One thing which makes these states of mind dangerous is that the individual in the midst of the experience can forget very large portions of their own identity and memory. In some cases, there have been reports of individuals forgetting how to drive while being in the vehicle during the onset of a disassociative fugue.
Additionally, one of the most common symptoms of a disassociative fugue state is that the individual almost compulsively travels or wanders far from their home. For individuals reliant on medications and assistance for daily activities, this wandering can introduce a number of serious medical and physical complications and problems.
If you suspect that you or someone you know is experiencing a disassociative fugue state, it is important to seek the advice and guidance of a medical professional. A true diagnosis can only occur from a medical professional. The doctor can run a number of medical tests to determine, what if any, condition or illness is present that could contribute to these fugue states. If no medical condition is identified, he or she may recommend and refer you to seek the assistance of a psychology professional or psychiatrist.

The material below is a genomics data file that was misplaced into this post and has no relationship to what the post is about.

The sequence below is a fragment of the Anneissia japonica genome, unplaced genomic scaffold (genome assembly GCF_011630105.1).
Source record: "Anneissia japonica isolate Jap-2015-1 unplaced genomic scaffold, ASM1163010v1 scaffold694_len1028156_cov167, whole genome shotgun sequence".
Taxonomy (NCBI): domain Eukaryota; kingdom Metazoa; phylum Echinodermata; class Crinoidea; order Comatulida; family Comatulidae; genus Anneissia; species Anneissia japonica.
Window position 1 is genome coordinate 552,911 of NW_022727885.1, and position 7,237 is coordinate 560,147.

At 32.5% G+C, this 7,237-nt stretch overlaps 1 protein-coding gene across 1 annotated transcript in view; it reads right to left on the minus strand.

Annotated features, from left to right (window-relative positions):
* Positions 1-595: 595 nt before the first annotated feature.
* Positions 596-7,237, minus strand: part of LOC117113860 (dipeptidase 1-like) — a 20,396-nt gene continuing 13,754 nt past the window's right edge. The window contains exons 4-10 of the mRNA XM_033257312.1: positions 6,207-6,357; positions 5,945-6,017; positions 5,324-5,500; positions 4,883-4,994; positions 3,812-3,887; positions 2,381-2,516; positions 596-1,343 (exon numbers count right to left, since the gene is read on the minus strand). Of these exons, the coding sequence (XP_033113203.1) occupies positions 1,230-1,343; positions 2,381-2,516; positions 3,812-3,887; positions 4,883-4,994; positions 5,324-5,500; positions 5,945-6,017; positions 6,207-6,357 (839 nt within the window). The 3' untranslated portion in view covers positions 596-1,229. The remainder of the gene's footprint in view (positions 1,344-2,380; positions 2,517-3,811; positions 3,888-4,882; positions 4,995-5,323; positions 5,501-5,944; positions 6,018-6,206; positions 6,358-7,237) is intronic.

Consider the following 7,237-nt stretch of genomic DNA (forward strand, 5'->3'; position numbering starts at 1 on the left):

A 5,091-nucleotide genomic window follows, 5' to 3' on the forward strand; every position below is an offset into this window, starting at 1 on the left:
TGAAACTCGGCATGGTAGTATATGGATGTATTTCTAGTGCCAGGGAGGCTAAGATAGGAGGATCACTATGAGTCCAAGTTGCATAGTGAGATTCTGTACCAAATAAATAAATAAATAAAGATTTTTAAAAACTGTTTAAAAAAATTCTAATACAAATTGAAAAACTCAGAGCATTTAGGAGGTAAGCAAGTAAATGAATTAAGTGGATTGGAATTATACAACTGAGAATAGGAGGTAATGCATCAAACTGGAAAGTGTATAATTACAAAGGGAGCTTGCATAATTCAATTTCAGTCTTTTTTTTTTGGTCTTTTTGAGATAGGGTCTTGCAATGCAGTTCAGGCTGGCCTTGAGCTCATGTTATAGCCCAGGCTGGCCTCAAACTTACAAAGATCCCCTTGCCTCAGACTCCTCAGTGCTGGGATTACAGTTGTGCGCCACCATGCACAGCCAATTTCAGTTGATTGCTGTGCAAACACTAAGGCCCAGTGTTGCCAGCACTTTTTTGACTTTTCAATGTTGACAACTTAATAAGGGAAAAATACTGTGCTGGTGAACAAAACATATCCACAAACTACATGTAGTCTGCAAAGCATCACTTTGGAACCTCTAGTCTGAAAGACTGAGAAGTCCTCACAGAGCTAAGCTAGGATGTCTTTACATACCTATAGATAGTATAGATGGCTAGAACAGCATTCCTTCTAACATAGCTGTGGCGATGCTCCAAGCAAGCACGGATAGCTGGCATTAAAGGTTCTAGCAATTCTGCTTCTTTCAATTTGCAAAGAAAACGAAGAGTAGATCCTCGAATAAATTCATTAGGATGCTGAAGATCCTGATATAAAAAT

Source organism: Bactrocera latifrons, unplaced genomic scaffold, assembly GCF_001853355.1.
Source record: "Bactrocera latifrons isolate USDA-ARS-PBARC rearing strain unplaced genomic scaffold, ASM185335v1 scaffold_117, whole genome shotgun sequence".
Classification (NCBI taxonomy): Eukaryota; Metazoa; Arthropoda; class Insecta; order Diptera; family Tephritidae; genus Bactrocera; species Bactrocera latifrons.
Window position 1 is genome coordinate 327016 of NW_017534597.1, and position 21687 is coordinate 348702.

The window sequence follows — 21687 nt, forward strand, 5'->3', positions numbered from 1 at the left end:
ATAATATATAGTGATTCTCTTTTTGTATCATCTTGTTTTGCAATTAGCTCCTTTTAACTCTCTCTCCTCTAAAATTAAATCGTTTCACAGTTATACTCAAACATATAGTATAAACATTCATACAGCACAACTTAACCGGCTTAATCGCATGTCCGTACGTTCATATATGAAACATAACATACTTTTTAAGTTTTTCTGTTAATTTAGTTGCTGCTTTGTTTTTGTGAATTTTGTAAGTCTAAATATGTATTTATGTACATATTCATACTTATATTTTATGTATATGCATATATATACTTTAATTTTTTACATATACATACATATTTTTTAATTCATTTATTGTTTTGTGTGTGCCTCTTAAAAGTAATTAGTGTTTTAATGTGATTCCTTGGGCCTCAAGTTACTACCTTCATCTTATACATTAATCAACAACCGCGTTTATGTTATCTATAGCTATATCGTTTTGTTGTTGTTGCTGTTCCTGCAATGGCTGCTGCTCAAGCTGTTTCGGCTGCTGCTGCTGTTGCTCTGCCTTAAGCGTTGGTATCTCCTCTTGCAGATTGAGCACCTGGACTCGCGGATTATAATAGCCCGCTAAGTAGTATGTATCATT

For those elderly individuals, this can mean life adjustments to cope with declining health such as medications, cognitive therapies, and assisted living options. For those whose fugues are associated with trauma, treatment options can include medications, cognitive behavioral therapies, or even hypnosis. However, despite the cause of the fugue state, it is highly important to seek the advice of a doctor as soon as possible.
Loewenstein, R. J. (1996). Dissociative amnesia and dissociative fugue. Handbook of dissociation, 307-336.
Howley, J., & Ross, C. A. (2003). The structure of dissociative fugue: a case report. Journal of trauma & dissociation, 4(4), 109-124.
Jarrett, C. (n.d.). The people who are lost in time. The People Who Are Lost in Time – BBC Future. Retrieved January 14, 2023, from https://www.bbc.com/future/article/20150423-the-people-who-are-lost-in-time
Bridges to Recovery. (2016, March 11). Bridges to Recovery. Retrieved January 14, 2023, from https://www.bridgestorecovery.com/blog/finding-effective-and-compassionate-dissociative-fugue-state-treatment/show less